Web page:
— Renée Hann (@rennhann) March 10, 2017
Caulfied (2017) compares Google to the quiz show Family Feud through his observations about the frequent inaccuracy of the ‘snippets’ that appear at the top of searches, ‘giving the user what appears to be the “one true answer.”’
In The Relevance of Algorithms, Gillespie (p. 14 of the linked PDF) writes:
“the providers of information algorithms must assert that their algorithm is impartial. The performance of algorithmic objectivity has become fundamental to the maintenance of these tools as legitimate brokers of relevant knowledge”
Many of Google’s ‘snippets’ suggest their algorithms are not legitimately brokering knowledge. As Caulfield (2017) highlights, they frequently fail on three accounts:
-They foreground information that is either disputed or for which the expert consensus is the exact opposite of what is claimed.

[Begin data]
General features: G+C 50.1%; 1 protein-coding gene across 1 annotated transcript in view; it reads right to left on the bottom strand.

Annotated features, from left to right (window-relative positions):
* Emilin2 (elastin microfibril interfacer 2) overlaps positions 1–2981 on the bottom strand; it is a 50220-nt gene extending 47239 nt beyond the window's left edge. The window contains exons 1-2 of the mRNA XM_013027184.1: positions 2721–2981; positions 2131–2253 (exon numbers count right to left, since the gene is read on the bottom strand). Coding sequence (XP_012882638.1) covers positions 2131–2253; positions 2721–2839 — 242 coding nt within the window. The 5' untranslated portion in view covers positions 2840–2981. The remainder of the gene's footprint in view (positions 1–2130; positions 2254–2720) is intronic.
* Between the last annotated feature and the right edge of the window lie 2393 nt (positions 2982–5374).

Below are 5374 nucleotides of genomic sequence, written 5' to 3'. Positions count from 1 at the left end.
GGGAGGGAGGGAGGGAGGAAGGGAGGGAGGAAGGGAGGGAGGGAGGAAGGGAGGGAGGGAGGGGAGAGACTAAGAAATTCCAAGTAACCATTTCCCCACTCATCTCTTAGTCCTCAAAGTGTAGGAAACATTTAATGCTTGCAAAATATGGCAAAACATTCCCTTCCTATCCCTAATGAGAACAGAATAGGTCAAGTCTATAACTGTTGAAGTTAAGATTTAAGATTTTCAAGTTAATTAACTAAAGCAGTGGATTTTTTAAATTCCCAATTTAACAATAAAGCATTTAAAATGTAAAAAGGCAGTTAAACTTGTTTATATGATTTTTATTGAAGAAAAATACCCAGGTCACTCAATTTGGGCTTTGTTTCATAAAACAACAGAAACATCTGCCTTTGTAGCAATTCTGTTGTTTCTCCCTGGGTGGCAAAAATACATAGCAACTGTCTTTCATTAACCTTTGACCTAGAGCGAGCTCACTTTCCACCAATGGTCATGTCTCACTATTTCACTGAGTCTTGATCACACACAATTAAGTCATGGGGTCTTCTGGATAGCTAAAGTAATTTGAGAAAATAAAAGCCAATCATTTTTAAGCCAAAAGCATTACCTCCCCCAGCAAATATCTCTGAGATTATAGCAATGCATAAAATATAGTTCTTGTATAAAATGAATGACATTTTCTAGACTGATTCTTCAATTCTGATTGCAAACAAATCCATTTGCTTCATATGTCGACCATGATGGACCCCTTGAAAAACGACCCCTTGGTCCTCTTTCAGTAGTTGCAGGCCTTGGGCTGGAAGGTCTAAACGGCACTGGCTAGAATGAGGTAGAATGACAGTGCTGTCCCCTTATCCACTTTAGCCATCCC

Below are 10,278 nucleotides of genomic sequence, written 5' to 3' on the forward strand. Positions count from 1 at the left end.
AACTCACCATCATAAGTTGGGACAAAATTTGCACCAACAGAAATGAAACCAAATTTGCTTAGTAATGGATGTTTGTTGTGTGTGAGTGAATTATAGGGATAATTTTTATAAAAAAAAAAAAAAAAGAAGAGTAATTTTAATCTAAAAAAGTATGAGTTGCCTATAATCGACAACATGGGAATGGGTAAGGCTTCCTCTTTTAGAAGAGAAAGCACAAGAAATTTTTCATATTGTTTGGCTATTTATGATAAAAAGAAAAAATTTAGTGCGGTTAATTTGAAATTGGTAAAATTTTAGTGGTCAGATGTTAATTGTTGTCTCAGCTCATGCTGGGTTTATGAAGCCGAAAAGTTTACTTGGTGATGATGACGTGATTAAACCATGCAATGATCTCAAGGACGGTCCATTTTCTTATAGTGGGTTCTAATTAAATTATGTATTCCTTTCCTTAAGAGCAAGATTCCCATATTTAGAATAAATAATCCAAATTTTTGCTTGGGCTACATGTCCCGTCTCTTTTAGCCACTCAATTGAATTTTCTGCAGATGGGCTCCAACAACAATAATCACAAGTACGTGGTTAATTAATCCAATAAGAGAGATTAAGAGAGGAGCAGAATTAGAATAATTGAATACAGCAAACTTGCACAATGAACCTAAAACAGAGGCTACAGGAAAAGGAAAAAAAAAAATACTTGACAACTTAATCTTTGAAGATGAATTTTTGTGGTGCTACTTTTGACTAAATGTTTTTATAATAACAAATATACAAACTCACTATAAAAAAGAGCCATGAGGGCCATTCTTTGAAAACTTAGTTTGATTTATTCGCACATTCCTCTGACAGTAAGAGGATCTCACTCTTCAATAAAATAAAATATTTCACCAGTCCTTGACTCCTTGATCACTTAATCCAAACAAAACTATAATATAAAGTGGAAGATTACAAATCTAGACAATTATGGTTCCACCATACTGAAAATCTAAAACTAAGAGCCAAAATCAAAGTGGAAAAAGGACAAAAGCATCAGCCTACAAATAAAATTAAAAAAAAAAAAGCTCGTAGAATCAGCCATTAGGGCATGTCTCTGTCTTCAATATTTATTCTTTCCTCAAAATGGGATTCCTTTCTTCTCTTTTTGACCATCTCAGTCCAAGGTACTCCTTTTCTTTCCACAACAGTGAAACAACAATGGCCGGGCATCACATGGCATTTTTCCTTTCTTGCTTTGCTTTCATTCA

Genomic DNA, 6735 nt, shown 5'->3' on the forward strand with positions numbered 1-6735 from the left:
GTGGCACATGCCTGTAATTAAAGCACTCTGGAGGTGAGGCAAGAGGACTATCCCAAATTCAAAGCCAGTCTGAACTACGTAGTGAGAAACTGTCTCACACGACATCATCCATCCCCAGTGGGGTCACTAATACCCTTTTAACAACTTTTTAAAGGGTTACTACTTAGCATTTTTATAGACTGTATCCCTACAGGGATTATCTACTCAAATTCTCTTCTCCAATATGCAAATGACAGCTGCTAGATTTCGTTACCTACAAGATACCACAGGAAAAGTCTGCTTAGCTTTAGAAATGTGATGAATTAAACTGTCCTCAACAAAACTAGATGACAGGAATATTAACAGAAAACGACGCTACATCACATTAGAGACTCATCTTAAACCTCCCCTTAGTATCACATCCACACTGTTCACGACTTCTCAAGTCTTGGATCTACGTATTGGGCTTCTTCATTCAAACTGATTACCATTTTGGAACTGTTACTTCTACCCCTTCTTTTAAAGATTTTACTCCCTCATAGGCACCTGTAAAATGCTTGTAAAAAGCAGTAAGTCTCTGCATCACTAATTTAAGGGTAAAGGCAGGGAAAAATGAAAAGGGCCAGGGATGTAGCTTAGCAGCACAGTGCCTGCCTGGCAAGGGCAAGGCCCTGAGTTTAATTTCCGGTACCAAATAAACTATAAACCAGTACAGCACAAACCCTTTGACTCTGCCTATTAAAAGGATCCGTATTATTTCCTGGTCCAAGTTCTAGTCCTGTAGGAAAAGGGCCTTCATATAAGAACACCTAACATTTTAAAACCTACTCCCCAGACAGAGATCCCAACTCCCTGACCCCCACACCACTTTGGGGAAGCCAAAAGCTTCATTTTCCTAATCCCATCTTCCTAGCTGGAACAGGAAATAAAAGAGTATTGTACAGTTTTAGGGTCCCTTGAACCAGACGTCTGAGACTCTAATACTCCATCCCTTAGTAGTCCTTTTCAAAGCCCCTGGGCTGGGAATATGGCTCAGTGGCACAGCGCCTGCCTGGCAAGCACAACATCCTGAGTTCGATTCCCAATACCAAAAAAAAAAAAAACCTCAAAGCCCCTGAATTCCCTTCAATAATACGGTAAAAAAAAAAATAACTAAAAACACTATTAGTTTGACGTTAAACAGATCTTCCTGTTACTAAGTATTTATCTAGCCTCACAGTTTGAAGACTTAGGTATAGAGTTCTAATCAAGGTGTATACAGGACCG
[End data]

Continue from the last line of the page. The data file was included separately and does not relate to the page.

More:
-They choose sites and authors who are in no position to know more about a subject than the average person.
-They choose people who often have real reasons to be untruthful — for example, right-wing blogs supported by fracking billionaires, white supremacist coverage of “black-on-white” crime, or critics of traditional medicine that sell naturopathic remedies on site.
Caulfield (2017) asks for more than a discourse of impartiality, objectivity and neutrality for algorithms, seeking instead algorithms that actually ’emulate science in designing a process that privileges returning good information over bad’.
Is information about who is ‘in a position to know’ and ‘who can be relied on to accurately tell the truth’ so contested that it’s not possible to integrate these factors into an algorithm? Or does it just not make commercial sense? I’m not suggesting that Google (or anyone for that matter) should attempt to act as an arbiter of truth, promoting one true answer – but when they do attempt to indicate what’s reliable or widely believed, through ‘snippets’, like Caulfield I think they should at least refer to more reliable sources.